Electrical Conduit Cut During Aggressive Concrete / Masonry Penetration

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Type:  Lessons Learned

Publisher:  Brookhaven National Laboratory, Upton, NY

Published As:  Public


Topics:  Engineering, Operations, Management Systems, Construction/Project Management, Work Management/Planning, Excavation

On November 7, 2013, a Brookhaven National Laboratory contractor was making two 4-inch floor penetrations when he discovered that he had cut through an electrical conduit. On November 25, 2013, a contractor safety representative discovered that an in-floor electrical conduit had been damaged by the core drilling activities of the prior week. On January 16, 2014, while performing a permitted concrete penetration a subcontractor noticed that the drill had made contact with a metal conduit. Upon further investigation it was noted that the drill had pierced the conduit, which contained an energized 110 VAC power circuit.

Lessons Learned: It is recommended that ground penetrating radar (GPR) scanning equipments three-dimensional scanning capability be utilized for locations that produce inconclusive two-dimensional results, i.e. are suspect for potentially containing "stacked" subsurface objects or objects in close proximity to each other.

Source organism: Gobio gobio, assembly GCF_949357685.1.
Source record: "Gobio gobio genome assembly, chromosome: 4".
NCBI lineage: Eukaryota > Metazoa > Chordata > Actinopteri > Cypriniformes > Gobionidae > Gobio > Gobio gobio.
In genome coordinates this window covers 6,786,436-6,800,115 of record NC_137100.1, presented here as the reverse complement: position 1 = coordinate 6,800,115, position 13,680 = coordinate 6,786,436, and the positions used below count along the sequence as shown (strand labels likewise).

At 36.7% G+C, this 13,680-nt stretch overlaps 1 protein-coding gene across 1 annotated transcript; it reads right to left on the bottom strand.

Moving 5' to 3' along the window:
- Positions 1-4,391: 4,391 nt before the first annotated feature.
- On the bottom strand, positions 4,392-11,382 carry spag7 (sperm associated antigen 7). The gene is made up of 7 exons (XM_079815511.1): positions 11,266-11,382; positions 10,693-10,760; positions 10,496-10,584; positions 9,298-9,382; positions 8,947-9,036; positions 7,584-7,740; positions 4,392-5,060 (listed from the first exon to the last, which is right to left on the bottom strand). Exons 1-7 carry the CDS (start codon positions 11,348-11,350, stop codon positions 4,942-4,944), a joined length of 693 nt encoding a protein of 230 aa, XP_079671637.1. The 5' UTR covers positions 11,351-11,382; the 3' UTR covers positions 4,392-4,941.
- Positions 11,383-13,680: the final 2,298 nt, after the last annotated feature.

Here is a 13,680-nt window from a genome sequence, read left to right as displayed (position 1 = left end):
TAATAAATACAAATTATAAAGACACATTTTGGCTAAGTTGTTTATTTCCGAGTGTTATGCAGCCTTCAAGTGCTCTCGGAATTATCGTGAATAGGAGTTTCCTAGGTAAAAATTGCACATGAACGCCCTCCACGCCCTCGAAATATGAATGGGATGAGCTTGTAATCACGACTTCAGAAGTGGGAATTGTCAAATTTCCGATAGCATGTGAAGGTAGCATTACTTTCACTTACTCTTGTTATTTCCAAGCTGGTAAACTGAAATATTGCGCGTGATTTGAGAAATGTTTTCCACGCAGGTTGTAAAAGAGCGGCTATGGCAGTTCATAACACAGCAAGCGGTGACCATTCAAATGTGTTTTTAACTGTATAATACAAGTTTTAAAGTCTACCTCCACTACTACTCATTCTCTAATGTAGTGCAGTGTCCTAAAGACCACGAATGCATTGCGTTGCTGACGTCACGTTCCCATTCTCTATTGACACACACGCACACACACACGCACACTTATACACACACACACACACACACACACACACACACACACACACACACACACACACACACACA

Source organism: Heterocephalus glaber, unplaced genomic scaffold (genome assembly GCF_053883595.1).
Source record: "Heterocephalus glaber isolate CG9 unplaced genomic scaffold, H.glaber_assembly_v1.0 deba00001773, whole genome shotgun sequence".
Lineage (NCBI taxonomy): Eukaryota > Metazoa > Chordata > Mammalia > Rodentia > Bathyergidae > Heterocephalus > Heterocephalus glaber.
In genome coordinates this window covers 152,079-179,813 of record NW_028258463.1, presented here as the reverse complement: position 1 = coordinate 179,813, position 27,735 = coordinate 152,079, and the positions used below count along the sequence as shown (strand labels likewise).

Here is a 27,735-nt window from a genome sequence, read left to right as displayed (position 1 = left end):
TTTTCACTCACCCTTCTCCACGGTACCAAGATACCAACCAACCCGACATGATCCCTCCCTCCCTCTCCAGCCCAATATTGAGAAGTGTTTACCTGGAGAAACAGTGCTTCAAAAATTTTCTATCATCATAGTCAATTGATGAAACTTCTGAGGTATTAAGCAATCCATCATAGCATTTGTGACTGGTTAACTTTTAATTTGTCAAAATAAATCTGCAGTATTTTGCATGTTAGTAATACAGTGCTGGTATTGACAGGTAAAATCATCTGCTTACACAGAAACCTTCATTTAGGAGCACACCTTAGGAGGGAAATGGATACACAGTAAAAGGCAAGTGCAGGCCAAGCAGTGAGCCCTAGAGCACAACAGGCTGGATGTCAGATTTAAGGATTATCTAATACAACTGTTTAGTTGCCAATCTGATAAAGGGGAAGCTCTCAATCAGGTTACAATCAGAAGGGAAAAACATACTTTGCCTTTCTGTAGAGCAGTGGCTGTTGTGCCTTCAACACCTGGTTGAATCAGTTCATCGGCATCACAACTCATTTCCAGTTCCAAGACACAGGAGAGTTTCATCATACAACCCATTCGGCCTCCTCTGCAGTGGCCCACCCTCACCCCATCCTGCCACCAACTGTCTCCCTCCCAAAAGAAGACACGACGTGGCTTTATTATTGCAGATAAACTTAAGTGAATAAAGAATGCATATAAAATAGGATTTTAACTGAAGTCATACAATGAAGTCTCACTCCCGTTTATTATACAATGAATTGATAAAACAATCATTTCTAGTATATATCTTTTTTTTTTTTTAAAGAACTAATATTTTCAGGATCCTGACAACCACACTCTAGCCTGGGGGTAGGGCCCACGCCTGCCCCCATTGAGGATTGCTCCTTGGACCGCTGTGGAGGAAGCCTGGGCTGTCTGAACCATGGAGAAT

GPR scanning equipment limitations such as inability to scan close to fixed objects and on irregular surface conditions must be taken into consideration when scanning proposed penetration locations.

Areas scanned for subsurface objects during the concrete or masonry aggressive penetration process must be clearly marked to indicate areas that are not scanned.

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